Spotlight on Wall Street

December 18, 1987

Report Outline
Special Focus


Two months after the stock market crash, financial analysts and politicians are still trying to sort out what happened and why. Were the events of Monday, Oct. 19 the inevitable result of stocks priced well beyond their true value? Or was the feverish selling on what came to be known as “Black Monday” a response to long-term economic factors? Certainly the sequence of events—a long-running bull market followed by a sudden crash—reminded many of the stock market crash on Oct. 29, 1929, which preceded the global Depression of the 1930s. And in percentage terms, the 23 percent drop of 508 points in the Dow Jones Industrial Average—an average of 30 “blue chip” stocks—was comparable to the 1929 plunge. The similarities are leading some to ask whether the ability to speculate with a small amount of cash was as much a factor in the 1987 crash as it was in 1929.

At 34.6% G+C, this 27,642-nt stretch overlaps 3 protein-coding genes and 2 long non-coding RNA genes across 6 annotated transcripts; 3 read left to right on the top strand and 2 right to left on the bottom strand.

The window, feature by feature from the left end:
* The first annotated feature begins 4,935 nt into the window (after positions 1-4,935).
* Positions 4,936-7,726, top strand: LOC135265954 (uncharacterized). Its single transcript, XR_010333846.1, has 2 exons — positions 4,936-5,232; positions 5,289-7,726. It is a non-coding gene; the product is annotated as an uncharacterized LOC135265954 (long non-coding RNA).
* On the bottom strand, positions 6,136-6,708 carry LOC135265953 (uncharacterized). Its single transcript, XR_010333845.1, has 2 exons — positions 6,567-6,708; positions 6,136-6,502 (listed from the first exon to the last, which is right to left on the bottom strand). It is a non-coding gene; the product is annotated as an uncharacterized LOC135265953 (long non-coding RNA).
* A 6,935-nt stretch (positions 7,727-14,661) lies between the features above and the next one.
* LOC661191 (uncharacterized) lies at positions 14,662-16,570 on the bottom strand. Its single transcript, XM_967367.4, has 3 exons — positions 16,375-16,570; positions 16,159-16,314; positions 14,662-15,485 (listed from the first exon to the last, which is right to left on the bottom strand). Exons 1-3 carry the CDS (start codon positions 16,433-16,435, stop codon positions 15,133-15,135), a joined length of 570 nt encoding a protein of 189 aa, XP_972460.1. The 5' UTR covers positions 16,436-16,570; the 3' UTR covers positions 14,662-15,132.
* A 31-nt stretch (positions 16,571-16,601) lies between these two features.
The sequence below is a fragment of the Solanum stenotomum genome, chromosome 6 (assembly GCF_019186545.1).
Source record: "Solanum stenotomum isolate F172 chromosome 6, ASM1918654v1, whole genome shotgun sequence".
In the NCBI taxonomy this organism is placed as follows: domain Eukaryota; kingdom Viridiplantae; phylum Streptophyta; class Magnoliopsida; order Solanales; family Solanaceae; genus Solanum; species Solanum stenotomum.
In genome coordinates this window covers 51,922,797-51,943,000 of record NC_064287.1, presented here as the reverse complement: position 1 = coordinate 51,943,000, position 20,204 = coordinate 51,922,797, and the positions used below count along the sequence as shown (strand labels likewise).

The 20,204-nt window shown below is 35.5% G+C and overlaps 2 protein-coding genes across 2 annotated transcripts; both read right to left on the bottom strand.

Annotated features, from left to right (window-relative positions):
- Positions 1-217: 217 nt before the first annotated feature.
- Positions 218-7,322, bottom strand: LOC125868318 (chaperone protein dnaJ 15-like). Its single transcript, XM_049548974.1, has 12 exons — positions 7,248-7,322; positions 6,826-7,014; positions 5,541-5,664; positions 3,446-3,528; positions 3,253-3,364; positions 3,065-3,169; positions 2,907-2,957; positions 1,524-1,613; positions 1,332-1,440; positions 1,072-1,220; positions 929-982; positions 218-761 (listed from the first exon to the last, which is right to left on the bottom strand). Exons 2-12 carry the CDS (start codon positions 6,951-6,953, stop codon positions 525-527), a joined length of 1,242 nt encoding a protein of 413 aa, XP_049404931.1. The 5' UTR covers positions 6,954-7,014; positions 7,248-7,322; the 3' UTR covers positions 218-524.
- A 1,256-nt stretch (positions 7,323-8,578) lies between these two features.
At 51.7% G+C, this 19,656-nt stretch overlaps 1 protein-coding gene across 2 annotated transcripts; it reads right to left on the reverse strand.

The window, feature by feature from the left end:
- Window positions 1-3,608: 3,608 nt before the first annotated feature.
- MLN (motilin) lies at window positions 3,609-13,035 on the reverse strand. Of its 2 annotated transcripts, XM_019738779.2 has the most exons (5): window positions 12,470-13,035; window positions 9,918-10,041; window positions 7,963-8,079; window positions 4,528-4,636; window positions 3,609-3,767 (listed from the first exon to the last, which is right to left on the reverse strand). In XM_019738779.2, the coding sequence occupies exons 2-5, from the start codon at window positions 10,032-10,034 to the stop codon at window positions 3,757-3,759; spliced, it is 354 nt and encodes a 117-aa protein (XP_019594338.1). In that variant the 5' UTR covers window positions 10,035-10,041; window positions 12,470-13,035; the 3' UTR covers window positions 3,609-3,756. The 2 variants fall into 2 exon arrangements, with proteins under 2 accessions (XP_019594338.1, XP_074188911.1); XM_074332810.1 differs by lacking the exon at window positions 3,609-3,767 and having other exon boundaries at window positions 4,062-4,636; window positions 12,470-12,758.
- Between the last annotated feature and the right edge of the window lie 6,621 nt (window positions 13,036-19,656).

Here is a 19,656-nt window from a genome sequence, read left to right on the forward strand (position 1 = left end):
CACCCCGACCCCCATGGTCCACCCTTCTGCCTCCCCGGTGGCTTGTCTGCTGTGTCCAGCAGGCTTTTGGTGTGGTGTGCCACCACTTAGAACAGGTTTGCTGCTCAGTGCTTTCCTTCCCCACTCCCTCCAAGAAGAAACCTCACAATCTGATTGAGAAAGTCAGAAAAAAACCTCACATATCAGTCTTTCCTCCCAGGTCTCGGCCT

Many Wall Street observers and prominent economists immediately pinned blame for the crash on economic troubles that had been percolating for some time: the federal budget deficit, the trade deficit, the weakening dollar, rising interest rates and overall lack of confidence in the economy. These experts pointed to the White House and Congress as the chief culprits for these problems.

In Washington, however, attention has focused to a large degree on the inner workings of the financial markets and the possibility that new market regulations may be needed to prevent future crashes. A panoply of blue-ribbon commissions has been set up to examine various aspects of the securities markets, including their response and contribution to the Oct. 19 crash. A presidential task force, headed by New York investment banker Nicholas F. Brady of Dillon. Read & Co., Inc. is expected to deliver its report to President Reagan in early January. Separate studies are being conducted by the Securities and Exchange Commission (SEC), which regulates the stock market, and the Commodity Futures Trading Commission (CFTC), which regulates the stock index futures market centered in Chicago.

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